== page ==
The appointing authority must pay due regard to the arbitrator’s professional qualifications and any other factors set out in the arbitration agreement, as well as to all other circumstances relevant to ensuring the appointment of an independent and impartial arbitrator. In cases where the Board of the Commercial Arbitration Court acts as appointing authority, the arbitrator shall be appointed from the list of suggested arbitrators. However, if arbitrators from the list of suggested arbitrators do not satisfy the professional qualifications or other characteristics set out in the arbitration agreement, then the Board of the Commercial Arbitration Court shall not be confined to the list of suggested arbitrators.
Hungarian law does not provide a specific mechanism for the appointment of arbitrators in case of multi-party arbitrations.
Hungarian courts intervene in the selection of arbitrators only if one of the parties so requests in line with the rules on default mechanisms for the selection of arbitrators (see 4.2 Default Procedures).
In accordance with Section 13 of the Hungarian Arbitration Act, the appointment of an arbitrator may only be challenged if there are circumstances that raise justified doubts as to his or her impartiality or independence, or if he or she does not have the qualifications or fails to meet the other prerequisites agreed by the parties. A party may object to an arbitrator it has appointed only if the circumstances on which the objection is based first became known to the party after the appointment was made.
Parties are free to agree on a procedure for the challenge or removal of arbitrators, but cannot deviate from the rules of the Hungarian Arbitration Act on unsuccessful challenges.
If the parties do not set out a procedure for challenge or removal, the default mechanism of the Hungarian Arbitration Act shall apply. Section 14 of the Act stipulates that the party that wishes to challenge an arbitrator shall send a reasoned statement regarding the challenge to the arbitral tribunal within 15 days of becoming aware of the composition of the arbitral tribunal, or within 15 days of becoming aware of the underlying reasons for the challenge.
If the challenged arbitrator does not voluntarily withdraw from office, or if the other party does not agree to the challenge, it is up to the arbitral tribunal to decide on the motion for challenge.
If the challenge was unsuccessful using the procedures described above, upon request of the challenging party submitted within 30 days of the receipt of the decision on the rejection of the challenge, the challenge shall be decided by the Budapest Metropolitan Court, or the Board of the Commercial Arbitration Court if the dispute is administered by the Commercial Arbitration Court. If the Board of the Commercial Arbitration Court rejects the challenge, the challenging party may, within 30 days, request the Budapest Metropolitan Court to decide on the challenge.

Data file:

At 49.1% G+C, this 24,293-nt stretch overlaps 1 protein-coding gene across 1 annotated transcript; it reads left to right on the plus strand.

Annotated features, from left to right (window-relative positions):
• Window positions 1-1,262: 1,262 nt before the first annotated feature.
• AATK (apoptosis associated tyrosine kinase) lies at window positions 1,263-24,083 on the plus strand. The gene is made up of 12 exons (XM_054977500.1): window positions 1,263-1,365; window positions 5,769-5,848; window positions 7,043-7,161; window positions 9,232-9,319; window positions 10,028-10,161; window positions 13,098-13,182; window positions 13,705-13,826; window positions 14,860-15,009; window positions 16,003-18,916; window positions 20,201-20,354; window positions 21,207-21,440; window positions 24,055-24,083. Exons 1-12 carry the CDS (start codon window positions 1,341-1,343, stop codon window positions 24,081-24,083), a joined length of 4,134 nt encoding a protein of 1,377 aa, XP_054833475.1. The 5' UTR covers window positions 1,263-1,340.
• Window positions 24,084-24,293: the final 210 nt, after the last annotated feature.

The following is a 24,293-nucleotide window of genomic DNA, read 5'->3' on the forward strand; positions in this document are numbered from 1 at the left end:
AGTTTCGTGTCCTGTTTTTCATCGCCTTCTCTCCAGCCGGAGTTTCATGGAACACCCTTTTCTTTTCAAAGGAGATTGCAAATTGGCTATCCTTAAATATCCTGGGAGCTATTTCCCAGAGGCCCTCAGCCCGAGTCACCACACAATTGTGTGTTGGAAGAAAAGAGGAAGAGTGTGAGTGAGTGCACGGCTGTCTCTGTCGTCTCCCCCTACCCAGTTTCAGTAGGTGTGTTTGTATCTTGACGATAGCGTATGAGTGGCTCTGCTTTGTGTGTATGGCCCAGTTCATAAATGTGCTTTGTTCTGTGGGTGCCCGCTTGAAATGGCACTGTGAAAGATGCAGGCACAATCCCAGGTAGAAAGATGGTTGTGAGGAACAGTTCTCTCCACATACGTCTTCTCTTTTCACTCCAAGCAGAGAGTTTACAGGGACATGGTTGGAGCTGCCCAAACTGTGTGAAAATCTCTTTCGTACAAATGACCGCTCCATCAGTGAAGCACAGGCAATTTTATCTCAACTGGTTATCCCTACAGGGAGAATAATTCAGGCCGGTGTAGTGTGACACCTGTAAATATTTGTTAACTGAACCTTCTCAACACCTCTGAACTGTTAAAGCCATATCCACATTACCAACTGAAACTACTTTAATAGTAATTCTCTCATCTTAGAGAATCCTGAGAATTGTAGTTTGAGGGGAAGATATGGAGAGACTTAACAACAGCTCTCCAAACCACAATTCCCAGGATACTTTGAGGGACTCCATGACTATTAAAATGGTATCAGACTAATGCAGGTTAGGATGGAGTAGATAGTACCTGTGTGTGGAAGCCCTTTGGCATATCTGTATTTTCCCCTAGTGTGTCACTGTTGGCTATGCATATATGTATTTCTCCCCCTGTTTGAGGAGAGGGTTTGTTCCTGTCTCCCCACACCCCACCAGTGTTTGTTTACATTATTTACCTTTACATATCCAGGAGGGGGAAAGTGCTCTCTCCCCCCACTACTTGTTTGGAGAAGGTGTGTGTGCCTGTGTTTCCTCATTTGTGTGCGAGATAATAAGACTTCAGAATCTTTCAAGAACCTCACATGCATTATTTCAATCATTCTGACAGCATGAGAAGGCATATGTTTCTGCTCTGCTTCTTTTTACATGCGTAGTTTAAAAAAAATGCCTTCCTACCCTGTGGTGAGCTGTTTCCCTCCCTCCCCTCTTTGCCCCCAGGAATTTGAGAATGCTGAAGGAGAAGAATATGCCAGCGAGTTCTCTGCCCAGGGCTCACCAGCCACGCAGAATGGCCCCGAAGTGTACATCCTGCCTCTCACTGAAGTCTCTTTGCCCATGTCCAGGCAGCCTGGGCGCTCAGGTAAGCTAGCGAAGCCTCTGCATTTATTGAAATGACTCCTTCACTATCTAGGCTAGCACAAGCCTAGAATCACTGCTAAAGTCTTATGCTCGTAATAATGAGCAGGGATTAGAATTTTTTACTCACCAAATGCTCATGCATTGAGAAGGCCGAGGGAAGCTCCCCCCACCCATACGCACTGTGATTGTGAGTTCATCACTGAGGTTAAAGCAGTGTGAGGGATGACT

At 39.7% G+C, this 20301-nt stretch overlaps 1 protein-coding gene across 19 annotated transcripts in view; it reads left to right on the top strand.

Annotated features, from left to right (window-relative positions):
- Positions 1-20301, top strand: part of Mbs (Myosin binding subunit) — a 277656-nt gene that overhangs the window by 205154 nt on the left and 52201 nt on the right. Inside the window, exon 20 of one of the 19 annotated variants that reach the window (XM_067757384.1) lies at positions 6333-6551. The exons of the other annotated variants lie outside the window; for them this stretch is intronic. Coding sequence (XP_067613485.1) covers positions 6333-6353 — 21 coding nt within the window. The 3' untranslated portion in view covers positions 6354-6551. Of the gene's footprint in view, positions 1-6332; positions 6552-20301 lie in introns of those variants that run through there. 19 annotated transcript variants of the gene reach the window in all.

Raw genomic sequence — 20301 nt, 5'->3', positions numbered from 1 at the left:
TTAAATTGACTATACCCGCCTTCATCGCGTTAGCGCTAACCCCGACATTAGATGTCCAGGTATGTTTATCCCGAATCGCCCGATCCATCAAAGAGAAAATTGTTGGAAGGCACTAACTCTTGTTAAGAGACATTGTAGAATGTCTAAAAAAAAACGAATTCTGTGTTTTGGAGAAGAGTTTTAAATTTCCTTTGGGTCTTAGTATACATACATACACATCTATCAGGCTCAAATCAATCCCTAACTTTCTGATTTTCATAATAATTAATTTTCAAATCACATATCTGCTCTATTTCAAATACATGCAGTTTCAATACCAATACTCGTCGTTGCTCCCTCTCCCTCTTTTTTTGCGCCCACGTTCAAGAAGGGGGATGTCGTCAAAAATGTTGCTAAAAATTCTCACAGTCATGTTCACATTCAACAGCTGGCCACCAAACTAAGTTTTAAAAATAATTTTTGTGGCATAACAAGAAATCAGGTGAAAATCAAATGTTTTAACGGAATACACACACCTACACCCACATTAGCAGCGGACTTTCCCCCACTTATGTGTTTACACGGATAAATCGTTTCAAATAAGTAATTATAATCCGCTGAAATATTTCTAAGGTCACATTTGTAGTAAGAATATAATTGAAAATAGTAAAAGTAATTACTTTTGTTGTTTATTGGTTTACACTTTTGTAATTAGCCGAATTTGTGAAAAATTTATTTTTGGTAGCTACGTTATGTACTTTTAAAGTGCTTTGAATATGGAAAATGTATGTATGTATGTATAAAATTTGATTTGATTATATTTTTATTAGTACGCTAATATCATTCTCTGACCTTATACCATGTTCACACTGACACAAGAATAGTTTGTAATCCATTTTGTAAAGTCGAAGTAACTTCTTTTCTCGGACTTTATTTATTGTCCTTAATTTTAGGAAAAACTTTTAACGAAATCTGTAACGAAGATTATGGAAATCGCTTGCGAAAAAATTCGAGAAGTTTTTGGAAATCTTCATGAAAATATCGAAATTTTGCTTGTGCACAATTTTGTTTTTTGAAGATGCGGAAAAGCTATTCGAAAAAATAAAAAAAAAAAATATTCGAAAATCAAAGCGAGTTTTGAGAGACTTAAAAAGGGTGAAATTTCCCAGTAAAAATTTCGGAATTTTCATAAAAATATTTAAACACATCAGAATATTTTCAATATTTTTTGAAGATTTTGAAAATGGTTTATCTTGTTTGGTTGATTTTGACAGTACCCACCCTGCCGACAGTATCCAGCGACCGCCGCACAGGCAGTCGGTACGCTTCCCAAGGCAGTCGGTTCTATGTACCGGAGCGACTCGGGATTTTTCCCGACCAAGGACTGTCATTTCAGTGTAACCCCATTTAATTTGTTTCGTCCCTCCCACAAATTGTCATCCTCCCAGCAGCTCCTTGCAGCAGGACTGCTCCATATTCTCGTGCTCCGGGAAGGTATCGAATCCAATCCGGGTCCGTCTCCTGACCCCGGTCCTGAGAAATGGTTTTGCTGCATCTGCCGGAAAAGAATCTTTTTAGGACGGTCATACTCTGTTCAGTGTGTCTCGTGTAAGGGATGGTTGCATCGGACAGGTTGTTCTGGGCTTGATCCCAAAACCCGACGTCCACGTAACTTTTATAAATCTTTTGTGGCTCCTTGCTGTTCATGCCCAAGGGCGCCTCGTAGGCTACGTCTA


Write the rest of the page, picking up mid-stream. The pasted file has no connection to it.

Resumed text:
The decision of the Budapest Metropolitan Court on the challenge is final and binding and cannot be appealed. Until the order is served, the arbitral tribunal, including the arbitrator concerned by the motion for challenge, may continue the proceedings and render its award.
According to the case law of the Hungarian Supreme Court, the failure of an arbitrator to disclose a circumstance that may give rise to doubts as to his or her impartiality is automatically considered a ground for setting aside the arbitral award (Gfv.30.141/2010/24).
Under Section 13 (1) of the Hungarian Arbitration Act and Section 23 (1) of the Rules of Procedure of the Commercial Arbitration Court, an appointed arbitrator must disclose any circumstances that are likely to give rise to doubt as to his or her impartiality or independence, prior to accepting an appointment. The arbitrator shall comply with this obligation throughout the whole proceeding, that is to say, from his or her appointment up to the closing of the arbitration proceeding and the rendering of the arbitral award.
Under the Hungarian Arbitration Act the members of the Board of the Commercial Arbitration Court may only appear in arbitral proceedings as party-appointed arbitrators; they cannot be nominated by the Board of the Commercial Arbitration Court.
The disputes that are excluded from the wide scope of subject matters that are capable of being resolved by arbitration are listed in 3.2 Arbitrability.
Hungarian law recognises the principle of competence-competence, which means that the arbitral tribunal may rule on its own jurisdiction, including a challenge to the existence or validity of the arbitration agreement (Section 16 (1) of the Hungarian Arbitration Act).
In accordance with Section 17 of the Hungarian Arbitration Act, the arbitral tribunal may rule on an objection to its jurisdiction either as a preliminary issue or in its final award. In the former case, any party may, within 30 days after receiving notice of such a ruling, request the Budapest Metropolitan Court to rule on the jurisdiction of the arbitral tribunal. The arbitral tribunal may continue its proceeding and render an award until it is served with the ruling of the Budapest Metropolitan Court on the jurisdiction of the tribunal.
An objection to the jurisdiction of the arbitral tribunal shall be raised no later than the time the statement of defence is submitted. The fact that a party has nominated or participated in the nomination of an arbitrator shall not preclude the party from raising an objection to the jurisdiction. An objection alleging that the arbitral tribunal has exceeded its competence shall be raised immediately in the event of an alleged excess of competence; however, the arbitration panel may accept an objection at a later stage if it considers the delay in the objection to be justified.